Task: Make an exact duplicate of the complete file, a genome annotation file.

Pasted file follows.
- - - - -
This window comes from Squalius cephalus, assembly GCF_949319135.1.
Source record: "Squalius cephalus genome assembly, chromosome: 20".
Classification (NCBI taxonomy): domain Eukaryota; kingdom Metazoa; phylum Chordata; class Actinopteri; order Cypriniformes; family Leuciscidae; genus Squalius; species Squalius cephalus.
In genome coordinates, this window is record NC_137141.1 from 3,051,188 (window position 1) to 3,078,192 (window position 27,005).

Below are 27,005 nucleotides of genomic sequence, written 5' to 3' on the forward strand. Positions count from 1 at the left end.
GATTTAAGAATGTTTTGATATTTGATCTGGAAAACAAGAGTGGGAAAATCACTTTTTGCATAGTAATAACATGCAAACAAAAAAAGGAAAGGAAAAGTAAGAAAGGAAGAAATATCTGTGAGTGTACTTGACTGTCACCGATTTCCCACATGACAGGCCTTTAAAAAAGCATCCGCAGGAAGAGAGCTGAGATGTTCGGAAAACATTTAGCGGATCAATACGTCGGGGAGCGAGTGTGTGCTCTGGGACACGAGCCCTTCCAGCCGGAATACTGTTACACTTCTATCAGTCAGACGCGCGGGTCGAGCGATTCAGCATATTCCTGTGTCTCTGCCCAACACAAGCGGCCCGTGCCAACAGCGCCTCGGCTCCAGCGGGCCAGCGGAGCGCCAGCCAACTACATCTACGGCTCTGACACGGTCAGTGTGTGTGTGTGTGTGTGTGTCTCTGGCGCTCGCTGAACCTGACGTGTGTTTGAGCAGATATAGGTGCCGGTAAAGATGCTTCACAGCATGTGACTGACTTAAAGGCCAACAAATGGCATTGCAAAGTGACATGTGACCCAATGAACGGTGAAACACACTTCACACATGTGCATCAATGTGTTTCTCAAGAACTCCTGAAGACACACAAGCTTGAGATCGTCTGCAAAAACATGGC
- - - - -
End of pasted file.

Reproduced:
This window comes from Squalius cephalus, assembly GCF_949319135.1.
Source record: "Squalius cephalus genome assembly, chromosome: 20".
Classification (NCBI taxonomy): domain Eukaryota; kingdom Metazoa; phylum Chordata; class Actinopteri; order Cypriniformes; family Leuciscidae; genus Squalius; species Squalius cephalus.
In genome coordinates, this window is record NC_137141.1 from 3,051,188 (window position 1) to 3,078,192 (window position 27,005).

Below are 27,005 nucleotides of genomic sequence, written 5' to 3' on the forward strand. Positions count from 1 at the left end.
GATTTAAGAATGTTTTGATATTTGATCTGGAAAACAAGAGTGGGAAAATCACTTTTTGCATAGTAATAACATGCAAACAAAAAAAGGAAAGGAAAAGTAAGAAAGGAAGAAATATCTGTGAGTGTACTTGACTGTCACCGATTTCCCACATGACAGGCCTTTAAAAAAGCATCCGCAGGAAGAGAGCTGAGATGTTCGGAAAACATTTAGCGGATCAATACGTCGGGGAGCGAGTGTGTGCTCTGGGACACGAGCCCTTCCAGCCGGAATACTGTTACACTTCTATCAGTCAGACGCGCGGGTCGAGCGATTCAGCATATTCCTGTGTCTCTGCCCAACACAAGCGGCCCGTGCCAACAGCGCCTCGGCTCCAGCGGGCCAGCGGAGCGCCAGCCAACTACATCTACGGCTCTGACACGGTCAGTGTGTGTGTGTGTGTGTGTGTCTCTGGCGCTCGCTGAACCTGACGTGTGTTTGAGCAGATATAGGTGCCGGTAAAGATGCTTCACAGCATGTGACTGACTTAAAGGCCAACAAATGGCATTGCAAAGTGACATGTGACCCAATGAACGGTGAAACACACTTCACACATGTGCATCAATGTGTTTCTCAAGAACTCCTGAAGACACACAAGCTTGAGATCGTCTGCAAAAACATGGC